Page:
Format

Send to

Choose Destination
Mol Cell Endocrinol. 2015 Feb 15;402:113-9. doi: 10.1016/j.mce.2014.11.029. Epub 2015 Jan 8.

The sexual dimorphism of obesity.

Author information

1
Department of Internal Medicine, University of Texas Southwestern Medical Center, Dallas, TX, 75390, USA.
2
Biomedical Research Department, Diabetes and Obesity Research Division, Cedars-Sinai Medical Center, Beverly Hills, CA, USA. Electronic address: Deborah.clegg@cshs.org.

Abstract

The NIH has recently highlighted the importance of sexual dimorphisms and has mandated inclusion of both sexes in clinical trials and basic research. In this review we highlight new and novel ways sex hormones influence body adiposity and the metabolic syndrome. Understanding how and why metabolic processes differ by sex will enable clinicians to target and personalize therapies based on gender. Adipose tissue function and deposition differ by sex. Females differ with respect to distribution of adipose tissues, males tend to accrue more visceral fat, leading to the classic android body shape which has been highly correlated to increased cardiovascular risk; whereas females accrue more fat in the subcutaneous depot prior to menopause, a feature which affords protection from the negative consequences associated with obesity and the metabolic syndrome. After menopause, fat deposition and accrual shift to favor the visceral depot. This shift is accompanied by a parallel increase in metabolic risk reminiscent to that seen in men. A full understanding of the physiology behind why, and by what mechanisms, adipose tissues accumulate in specific depots and how these depots differ metabolically by sex is important in efforts of prevention of obesity and chronic disease. Estrogens, directly or through activation of their receptors on adipocytes and in adipose tissues, facilitate adipose tissue deposition and function. Evidence suggests that estrogens augment the sympathetic tone differentially to the adipose tissue depots favoring lipid accumulation in the subcutaneous depot in women and visceral fat deposition in men. At the level of adipocyte function, estrogens and their receptors influence the expandability of fat cells enhancing the expandability in the subcutaneous depot and inhibiting it in the visceral depot. Sex hormones clearly influence adipose tissue function and deposition, determining how to capture and utilize their function in a time of caloric surfeit, requires more information. The key will be harnessing the beneficial effects of sex hormones in such a way as to provide 'healthy' adiposity.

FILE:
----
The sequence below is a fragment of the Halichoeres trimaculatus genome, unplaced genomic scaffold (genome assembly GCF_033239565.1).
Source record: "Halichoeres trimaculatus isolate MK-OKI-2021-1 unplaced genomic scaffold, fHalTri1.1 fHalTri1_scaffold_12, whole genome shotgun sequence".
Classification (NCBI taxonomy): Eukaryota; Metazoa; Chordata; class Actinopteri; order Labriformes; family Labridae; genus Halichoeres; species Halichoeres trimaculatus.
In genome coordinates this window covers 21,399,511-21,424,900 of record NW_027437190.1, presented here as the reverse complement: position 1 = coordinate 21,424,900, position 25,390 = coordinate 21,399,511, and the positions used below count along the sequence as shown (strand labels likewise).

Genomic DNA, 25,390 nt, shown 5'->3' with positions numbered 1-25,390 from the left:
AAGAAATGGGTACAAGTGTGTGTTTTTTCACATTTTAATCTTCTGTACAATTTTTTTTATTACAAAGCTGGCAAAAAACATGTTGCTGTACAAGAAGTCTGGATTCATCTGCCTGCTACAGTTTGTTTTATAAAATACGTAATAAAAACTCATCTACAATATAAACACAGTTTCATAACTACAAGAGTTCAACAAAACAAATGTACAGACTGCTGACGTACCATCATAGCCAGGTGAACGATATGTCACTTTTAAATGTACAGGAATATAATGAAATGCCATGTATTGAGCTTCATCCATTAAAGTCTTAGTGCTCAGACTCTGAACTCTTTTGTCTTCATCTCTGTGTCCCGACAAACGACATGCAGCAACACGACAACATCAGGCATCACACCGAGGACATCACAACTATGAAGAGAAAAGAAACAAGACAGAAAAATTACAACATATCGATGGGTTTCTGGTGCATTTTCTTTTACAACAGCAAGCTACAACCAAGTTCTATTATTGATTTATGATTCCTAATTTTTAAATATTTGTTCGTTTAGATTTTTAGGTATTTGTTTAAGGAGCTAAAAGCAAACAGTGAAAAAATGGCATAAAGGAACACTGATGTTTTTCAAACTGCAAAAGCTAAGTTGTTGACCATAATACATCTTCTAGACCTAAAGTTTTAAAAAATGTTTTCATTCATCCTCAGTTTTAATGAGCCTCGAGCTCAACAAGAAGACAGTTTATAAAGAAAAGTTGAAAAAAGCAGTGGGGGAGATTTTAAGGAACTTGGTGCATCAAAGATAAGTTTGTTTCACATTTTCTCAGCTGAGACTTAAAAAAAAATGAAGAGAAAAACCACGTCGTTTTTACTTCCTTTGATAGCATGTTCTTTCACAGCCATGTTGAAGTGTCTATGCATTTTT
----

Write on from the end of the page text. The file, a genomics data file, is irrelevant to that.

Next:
KEYWORDS:

Estrogen, estrogen receptor alpha; Obesity; Sexual dimorphism; Subcutaneous fat depot; Visceral fat depot

PMID:
25578600
PMCID:
PMC4326001
DOI:
10.1016/j.mce.2014.11.029
[Indexed for MEDLINE]
Free PMC Article

Supplemental Content

Full text links

Icon for Elsevier Science Icon for PubMed Central
Loading ...
Support Center